Sunday, April 8, 2012

Pansy Seed Pod "Openings"

Leslie again.  I consider myself a constant gardener:  always observing the cycles of change in that environment.  That said, the garden continually provides me with little "surprises" along the way.  Take the humble, beautiful pansy.  I never realized the pansy seed pod was so strikingly beautiful, probably because the pods are so small.
here is a partially-open seed pod, hiding amongst the pansies and chard
close-up
here is a full, seed-laden pansy seed pod.  I adore it!
This satisfies my obsession with circles, things pressed together, and more!

I made a very basic drawing based on two photographs:  one of the partially open seed pod (seen above) and of my pansy blossom.  I masked certain elements of the drawing with frisket to preserve the white paper color.
I'm using a limited palette of M. Graham gouache paints.
I popped the watercolor pans out of this little travel paintbox and squeezed in the gouache.
Before painting, I dripped water into each pan to allow the paint to soften up.

Using the edge of the wood carving tool I applied frisket, a latex resist, to areas of the drawing and allowed it to dry.

Once the frisket was dry I began to apply "washes" of color to the background.

When I was ready to begin working into the seed pod, I simply peel off the frisket!



Same with the pansy blossom:  keeping the frisket intact while filling the color in helped me 
maintain the edge.


Working light to dark, I fill in the shadows around the individual seeds

more frisket removal....


painting some background leaf veins

Now, I am using the edge of my wood tool to etch some additional veining into the paper.
When I wash more color across the area, the paint will attract to the etched areas.

When using water media, remember that water "has a memory":  if I wash in a specific area
I can add more drops of paint and it will be contained in that area.  Always have a clearly defined 
wet-to-dry edge for this to work.

Sorry this is turned sideways, but here is the finished painting, followed by 2 details






12 comments:

  1. I just LOVE this: the garden admiration, the pansies, the pod I didnt know about either, and your beautiful process. Thank you!!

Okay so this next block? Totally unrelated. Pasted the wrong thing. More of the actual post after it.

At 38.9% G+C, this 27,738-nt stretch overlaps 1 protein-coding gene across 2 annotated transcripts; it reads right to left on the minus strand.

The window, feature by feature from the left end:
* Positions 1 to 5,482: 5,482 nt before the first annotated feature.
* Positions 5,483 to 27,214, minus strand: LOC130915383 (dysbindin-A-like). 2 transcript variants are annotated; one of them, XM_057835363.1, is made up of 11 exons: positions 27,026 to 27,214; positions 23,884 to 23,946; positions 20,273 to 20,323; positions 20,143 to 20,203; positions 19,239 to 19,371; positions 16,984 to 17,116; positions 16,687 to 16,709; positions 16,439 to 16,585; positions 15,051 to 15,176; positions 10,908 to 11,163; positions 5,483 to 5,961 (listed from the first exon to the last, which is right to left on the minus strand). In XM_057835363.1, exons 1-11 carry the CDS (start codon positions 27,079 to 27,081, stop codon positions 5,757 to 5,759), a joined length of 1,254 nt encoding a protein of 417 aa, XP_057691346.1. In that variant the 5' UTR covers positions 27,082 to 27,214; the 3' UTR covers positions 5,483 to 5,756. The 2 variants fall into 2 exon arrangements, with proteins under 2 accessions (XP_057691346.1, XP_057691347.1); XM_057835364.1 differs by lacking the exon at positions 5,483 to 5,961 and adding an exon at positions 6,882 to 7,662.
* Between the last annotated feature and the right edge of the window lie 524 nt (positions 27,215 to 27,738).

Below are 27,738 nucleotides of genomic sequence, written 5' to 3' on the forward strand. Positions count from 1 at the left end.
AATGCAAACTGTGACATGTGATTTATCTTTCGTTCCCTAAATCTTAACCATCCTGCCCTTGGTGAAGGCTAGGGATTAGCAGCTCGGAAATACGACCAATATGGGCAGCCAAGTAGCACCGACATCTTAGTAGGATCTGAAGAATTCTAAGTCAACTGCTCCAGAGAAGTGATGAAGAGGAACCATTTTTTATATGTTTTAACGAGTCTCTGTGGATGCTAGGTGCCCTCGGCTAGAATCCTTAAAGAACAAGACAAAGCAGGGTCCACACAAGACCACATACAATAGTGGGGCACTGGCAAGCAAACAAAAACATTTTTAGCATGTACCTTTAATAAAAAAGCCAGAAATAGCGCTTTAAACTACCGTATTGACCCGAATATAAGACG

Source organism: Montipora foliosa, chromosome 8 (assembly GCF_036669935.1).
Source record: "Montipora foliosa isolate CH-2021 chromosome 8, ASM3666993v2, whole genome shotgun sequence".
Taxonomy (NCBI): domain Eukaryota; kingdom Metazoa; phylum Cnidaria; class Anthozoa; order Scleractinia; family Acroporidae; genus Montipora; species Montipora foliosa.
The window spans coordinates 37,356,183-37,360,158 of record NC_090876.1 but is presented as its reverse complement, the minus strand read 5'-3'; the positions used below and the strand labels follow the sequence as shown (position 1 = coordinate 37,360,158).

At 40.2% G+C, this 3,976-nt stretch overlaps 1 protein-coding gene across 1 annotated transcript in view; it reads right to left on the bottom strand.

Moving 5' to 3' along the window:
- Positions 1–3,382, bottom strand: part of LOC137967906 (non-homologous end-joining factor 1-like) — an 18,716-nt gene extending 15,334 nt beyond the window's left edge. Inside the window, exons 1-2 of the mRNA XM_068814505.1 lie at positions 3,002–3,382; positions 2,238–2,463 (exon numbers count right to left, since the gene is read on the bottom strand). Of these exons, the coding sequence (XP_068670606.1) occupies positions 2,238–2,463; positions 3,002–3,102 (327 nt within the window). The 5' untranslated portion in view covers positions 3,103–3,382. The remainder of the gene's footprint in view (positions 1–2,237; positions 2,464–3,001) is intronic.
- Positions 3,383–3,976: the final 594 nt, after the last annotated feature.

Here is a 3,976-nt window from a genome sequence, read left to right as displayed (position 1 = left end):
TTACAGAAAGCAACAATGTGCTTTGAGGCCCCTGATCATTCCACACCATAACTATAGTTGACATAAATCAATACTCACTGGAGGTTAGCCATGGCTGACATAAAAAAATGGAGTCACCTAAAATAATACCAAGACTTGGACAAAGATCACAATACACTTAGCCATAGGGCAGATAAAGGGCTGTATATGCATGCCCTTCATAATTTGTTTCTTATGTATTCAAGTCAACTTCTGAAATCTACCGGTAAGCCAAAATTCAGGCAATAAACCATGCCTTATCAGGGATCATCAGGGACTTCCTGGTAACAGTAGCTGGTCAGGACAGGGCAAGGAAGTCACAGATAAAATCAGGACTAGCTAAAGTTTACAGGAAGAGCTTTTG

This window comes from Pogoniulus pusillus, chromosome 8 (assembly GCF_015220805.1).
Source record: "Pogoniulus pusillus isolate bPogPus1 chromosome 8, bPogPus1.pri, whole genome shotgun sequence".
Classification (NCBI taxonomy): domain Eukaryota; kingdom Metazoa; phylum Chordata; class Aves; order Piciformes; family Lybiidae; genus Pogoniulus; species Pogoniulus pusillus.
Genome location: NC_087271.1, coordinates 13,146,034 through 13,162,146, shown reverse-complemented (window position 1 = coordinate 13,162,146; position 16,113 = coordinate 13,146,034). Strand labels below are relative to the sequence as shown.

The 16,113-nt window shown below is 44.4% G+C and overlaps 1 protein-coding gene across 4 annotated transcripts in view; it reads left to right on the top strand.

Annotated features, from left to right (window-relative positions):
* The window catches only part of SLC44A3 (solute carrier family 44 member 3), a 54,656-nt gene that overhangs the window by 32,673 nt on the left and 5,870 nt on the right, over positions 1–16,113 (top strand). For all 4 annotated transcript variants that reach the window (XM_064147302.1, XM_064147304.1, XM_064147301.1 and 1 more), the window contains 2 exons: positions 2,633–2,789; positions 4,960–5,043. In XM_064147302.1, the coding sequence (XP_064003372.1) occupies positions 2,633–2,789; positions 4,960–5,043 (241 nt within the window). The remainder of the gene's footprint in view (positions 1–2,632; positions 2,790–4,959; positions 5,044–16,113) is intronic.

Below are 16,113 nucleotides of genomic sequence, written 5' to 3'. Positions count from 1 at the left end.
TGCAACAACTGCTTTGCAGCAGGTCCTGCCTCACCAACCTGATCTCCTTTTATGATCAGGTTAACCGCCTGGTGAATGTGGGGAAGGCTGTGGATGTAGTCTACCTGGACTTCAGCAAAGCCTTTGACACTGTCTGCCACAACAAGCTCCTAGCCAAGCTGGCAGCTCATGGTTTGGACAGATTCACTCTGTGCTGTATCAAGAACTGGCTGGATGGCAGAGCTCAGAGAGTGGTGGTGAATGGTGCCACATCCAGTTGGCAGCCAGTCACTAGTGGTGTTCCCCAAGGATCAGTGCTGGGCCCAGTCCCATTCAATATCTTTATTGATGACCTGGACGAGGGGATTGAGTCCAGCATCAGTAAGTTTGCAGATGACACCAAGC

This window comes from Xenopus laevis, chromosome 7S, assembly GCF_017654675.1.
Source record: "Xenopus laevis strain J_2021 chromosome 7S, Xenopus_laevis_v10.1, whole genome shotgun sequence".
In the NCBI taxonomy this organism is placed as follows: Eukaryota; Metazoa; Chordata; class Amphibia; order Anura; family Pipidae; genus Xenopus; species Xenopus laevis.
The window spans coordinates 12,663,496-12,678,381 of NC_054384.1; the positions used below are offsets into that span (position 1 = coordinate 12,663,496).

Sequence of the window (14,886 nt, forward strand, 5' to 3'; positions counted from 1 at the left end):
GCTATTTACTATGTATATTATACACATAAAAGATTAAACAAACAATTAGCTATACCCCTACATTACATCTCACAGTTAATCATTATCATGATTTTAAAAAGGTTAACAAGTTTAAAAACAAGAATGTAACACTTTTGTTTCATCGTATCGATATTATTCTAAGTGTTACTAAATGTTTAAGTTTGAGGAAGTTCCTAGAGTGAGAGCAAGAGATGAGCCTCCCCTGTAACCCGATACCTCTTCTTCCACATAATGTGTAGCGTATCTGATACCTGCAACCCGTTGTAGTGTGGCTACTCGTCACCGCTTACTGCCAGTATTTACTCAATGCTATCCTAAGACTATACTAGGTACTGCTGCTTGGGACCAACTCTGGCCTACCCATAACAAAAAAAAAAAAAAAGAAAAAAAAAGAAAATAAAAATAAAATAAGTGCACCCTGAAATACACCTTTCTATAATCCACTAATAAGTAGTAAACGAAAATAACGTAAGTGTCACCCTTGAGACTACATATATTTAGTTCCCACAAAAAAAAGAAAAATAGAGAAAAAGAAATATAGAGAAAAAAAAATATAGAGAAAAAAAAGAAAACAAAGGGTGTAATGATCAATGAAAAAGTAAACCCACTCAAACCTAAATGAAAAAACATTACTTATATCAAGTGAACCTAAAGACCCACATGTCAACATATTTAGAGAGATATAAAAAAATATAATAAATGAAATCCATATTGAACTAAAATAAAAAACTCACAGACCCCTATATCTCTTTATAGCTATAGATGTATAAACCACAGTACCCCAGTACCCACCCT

ReplyDelete
  2. just beautiful and lovely to see the creative process!

    ReplyDelete
  3. Lovely work and great photos! Thank you for showing us your process.

    ReplyDelete
  4. Thanks for the wonderful tutorial, Leslie. I bought liquid and paper frisket when I first took a class with Ms. Melly Mels, and have yet to find the time to learn how to use them. You've got me pumped to try it!

    ReplyDelete
  5. What a great tutorial, Leslie! Makes me want to rush out to my garden and find pansies... Oops, I'd have to plant them first! :-). But I love what you've done!

    ReplyDelete
  6. Pansies are considered "winter" flowers here in San Antonio. I have really enjoyed my pots of bright pansies combined with the multi-colored chard. It has added a colorful element to a more subdued palette this past winter.
    I hope you will try the frisket! It is a handy tool for the water-media artist.

    ReplyDelete
  7. This is beautiful and love your techniques. I can't believe I have not done anything for the sketchbook challenge but yesterday did a dried seed pod painting. My first I have ever done but may still put it up as my first attempt. Thanks for sharing your techniques.

    ReplyDelete
  8. This comment has been removed by the author.

    ReplyDelete
  9. Wonderful, I love that you showed your study photos and your works. I love that seed pod too!

    ReplyDelete
  10. Thanks for the tutorial - the painting is gorgeous! I love water color but really struggle painting with it.

    ReplyDelete
  11. So gorgeous!!! Love seeing how you used the frisket - thanks for sharing!

    ReplyDelete
  12. Thank you. Showing how you did this was an immense to this painting newbie!


    ~Faith
    Airy Nothing

    ReplyDelete

Note: Only a member of this blog may post a comment.